When using the Kylie Cosmetics app, I did not feel as if there was a distinction between the app and the mobile website. The interfaces were almost identical, and I did not feel as if the app consolidated all the website information in an easier and more user friendly way.
Similar to the mobile site, the navigation bar was a side menu that is not always visible unless you tap on it to expand it. This is unlike a lot of mobile eCommerce apps as there are typically menus placed on the bottom of the screen to grant the user easy access. By placing it on the bottom of the screen, users are able to quickly navigate to quick tabs, such as their favorites, account, or cart.
The homepage of the app previewed some of the highlights, like Ulta, and showcased their sale and their bestsellers and new arrivals. However, there were times where I felt like there was an information overload — there was just so much being advertised in a small space. There did not seem to be a sense of organization to this information, but just a bunch of products being advertised with not a clear sense of cohesiveness.
The navigation bar does a better job of segmenting information for products. All of the products are listed underneath the collections tab, in which users are able to view all the different products that Kylie Cosmetics has to offer. This made more sense to me than the overload of information presented on the homepage that can be seen as distracting. When distraction happens, users are more likely to passively pay attention to those messages and ignore it, rather than actively engaging and participating in the shopping experience.
As far as the interface goes, I felt like I was being redirected to so many pages to find information. From the collection, I was redirected to a certain category. From the category, I had to choose from subcategories within that category. After that, I was directed to several listings of products within that subcategory.
When I clicked on a product, I was not able to see all the information in one place. The product information was not even shown on the main page. If I wanted to read more about the product, I had to tap on the product description and a pull up menu was shown. This was also the same for the case of reviews. I felt like the user flow was beginning to become more complicated than it should have been.
I found myself spending too much time looking for specific information rather than really enjoying the shopping experience. I was looking at products passively and not really engaging with the content. Another thing that I found annoying was that if I was looking at a specific product, I could not immediately go back to search for another item or action in the navigation bar. I had to go all the way back through several pages in order to reach the navigation bar again rather than immediately transitioning to another area of my search.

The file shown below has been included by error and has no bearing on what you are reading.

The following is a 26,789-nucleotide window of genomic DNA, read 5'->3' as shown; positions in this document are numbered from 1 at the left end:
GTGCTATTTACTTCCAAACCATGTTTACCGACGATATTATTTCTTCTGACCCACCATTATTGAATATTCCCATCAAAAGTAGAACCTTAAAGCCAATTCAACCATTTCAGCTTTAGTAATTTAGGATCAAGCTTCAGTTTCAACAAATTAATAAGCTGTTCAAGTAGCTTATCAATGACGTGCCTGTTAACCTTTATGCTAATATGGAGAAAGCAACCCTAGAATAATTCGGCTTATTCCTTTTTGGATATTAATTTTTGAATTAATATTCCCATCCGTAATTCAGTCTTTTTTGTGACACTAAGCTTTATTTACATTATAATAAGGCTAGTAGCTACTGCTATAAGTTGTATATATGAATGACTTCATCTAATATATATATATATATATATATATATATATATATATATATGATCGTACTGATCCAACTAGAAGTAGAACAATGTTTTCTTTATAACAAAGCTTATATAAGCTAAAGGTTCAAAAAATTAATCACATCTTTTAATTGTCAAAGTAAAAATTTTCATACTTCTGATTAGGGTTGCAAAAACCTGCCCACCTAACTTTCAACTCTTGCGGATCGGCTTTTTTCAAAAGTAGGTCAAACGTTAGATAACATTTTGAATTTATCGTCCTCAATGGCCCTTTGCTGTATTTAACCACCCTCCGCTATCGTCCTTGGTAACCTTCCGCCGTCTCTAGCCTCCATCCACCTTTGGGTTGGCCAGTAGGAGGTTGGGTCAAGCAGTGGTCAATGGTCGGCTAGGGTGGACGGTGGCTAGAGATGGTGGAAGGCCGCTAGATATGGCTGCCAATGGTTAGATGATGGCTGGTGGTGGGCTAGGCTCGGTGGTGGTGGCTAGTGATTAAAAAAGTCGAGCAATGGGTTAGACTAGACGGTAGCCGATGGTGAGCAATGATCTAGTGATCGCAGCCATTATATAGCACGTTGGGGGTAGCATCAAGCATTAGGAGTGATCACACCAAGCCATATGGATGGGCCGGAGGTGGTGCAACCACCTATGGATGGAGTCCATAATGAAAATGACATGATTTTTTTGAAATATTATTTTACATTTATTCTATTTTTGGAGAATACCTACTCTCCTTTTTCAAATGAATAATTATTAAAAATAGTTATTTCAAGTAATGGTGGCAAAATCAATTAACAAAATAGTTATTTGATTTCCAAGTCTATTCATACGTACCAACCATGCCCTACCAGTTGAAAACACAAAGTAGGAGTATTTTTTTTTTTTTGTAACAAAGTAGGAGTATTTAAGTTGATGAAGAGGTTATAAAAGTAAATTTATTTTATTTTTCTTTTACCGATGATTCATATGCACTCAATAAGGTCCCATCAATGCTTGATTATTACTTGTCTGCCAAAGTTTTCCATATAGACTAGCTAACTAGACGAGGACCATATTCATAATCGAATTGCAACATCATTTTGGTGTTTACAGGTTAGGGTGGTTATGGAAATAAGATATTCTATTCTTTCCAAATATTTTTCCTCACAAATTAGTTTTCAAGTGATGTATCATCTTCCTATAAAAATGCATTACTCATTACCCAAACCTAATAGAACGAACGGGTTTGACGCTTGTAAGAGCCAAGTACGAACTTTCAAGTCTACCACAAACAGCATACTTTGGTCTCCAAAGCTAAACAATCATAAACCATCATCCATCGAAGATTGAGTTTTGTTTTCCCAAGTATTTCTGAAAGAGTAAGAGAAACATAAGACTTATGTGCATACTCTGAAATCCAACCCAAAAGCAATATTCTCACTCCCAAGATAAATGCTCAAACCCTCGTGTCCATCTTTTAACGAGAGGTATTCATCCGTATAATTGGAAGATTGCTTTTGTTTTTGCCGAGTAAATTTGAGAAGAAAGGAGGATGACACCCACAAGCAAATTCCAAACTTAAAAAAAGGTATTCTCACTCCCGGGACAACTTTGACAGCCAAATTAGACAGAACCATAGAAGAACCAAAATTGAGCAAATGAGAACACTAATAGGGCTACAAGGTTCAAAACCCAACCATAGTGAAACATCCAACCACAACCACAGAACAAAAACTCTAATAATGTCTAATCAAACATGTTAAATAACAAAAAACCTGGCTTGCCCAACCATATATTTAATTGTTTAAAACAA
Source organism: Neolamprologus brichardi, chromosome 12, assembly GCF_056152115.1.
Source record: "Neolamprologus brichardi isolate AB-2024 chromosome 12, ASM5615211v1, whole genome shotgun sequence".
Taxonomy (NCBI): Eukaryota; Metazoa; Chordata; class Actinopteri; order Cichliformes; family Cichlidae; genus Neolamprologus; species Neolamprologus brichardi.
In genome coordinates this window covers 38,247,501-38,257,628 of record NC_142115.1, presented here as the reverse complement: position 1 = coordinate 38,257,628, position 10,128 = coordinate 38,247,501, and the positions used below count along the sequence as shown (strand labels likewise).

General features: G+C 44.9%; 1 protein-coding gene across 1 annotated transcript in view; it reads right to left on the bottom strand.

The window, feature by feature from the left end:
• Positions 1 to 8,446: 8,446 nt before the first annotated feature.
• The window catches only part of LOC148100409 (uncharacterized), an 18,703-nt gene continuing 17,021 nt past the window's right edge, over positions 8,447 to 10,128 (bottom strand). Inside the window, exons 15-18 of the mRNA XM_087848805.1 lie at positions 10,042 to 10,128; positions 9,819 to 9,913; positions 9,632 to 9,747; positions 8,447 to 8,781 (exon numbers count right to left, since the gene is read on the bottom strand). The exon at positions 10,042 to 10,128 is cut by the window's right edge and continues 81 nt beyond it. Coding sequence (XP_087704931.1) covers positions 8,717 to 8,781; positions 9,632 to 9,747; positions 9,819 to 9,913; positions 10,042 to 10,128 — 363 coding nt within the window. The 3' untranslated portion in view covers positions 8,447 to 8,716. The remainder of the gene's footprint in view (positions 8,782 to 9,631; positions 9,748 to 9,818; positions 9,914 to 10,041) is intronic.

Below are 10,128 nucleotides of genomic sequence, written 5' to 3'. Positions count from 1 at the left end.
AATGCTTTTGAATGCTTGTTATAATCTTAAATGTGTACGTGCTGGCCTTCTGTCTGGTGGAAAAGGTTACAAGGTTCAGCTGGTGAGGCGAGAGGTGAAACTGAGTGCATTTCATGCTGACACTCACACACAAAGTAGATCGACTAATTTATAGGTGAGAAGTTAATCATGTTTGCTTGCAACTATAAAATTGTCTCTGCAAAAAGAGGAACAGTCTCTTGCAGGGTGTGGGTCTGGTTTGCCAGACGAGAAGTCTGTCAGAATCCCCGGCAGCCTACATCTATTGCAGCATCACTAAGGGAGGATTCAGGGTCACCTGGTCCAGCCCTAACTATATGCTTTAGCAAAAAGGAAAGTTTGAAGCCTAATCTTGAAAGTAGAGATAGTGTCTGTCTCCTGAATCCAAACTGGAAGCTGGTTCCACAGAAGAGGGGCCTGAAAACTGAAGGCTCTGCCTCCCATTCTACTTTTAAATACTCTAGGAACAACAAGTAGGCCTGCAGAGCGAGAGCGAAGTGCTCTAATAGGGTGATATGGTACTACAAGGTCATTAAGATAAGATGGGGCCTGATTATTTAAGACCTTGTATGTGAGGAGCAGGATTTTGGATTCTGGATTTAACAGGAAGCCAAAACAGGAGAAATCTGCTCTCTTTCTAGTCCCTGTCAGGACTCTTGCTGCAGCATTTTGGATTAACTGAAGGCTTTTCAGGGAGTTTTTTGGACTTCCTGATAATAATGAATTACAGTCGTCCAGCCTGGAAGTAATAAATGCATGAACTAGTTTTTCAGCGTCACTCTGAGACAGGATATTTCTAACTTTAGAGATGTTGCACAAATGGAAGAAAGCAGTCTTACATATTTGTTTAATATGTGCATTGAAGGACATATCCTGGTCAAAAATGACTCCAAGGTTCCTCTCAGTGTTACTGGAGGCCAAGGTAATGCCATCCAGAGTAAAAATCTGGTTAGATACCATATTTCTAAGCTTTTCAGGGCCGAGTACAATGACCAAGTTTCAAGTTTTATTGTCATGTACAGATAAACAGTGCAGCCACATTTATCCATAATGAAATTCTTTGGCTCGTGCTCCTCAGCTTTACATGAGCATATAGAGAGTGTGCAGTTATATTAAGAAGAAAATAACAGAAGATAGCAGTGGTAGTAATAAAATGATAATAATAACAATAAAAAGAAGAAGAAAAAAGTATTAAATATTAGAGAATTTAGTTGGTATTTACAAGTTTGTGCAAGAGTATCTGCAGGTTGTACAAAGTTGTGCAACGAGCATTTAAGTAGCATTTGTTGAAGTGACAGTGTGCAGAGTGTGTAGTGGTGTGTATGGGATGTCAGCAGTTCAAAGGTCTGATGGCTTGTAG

Throughout the app, I did not see much that made the shopping experience easier. For the most part, it seemed to mimic the mobile site almost identically, and the app did not really add to any experience. There were no features like Ulta that made the shopping experience more personable, it really felt as if I was on my own shopping on the app. This can pose a problem for users who are new to makeup and unsure of where to begin. I do not think that the Kylie Cosmetics was effective in making the shopping experience any easier.
Furthermore, because the app and mobile site seemed so similar, I did not think there was a need to create the app where there is an already existing interface for a mobile shopping experience. The app does not really do a better job at consolidating the information, nor did it provide a smooth shopping experience that engages users and make them more inclined to purchase.
Information and the ease of usability throughout the app seemed really convoluted. There did not seem to be a very thoughtful user flow process planned for navigating the app. It was difficult to explore products, whereas the Ulta app really facilitated that process. I did not find myself going down the rabbit hole of Kylie Cosmetics products, rather, I felt like I just wanted to look for the specific products I want and leave the shopping experience.
Both of the apps that were mentioned and explained both revolved around beauty and making shopping for beauty products more accessible through a mobile app design. However, we can clearly see how the Ulta Beauty app outperformed that of the Kylie Cosmetics app.
Overall, the Ulta app provided a very user friendly interface and really helped to guide the shopper through the process of buying makeup without having to be in the physical vicinity of a store. The app truly made makeup shopping a much more pleasant experience, especially when it can be difficult to try on products when the user is not in a store. It can be hard to envision how a certain product might look without trying it on, but the Ulta app really provided a solution to that problem and bridged the gap.
Kylie Cosmetics is off to a decent start, but I think much can be done so that the app caters more towards the actual shopping experience, rather than aimlessly promoting products and depending on the will of the consumer for a purchase to be made. User engagement is essential in creating an effective app and is something that Kylie Cosmetics should consider on improving in order to facilitate a more user friendly shopping experience.
Through both these case studies, much can be revealed about how an eCommerce mobile app views the shopping experience. It is important for these apps to really keep the consumer in mind when designing the experience and the interface in order to maintain engagement, which in turn, can result in more sales.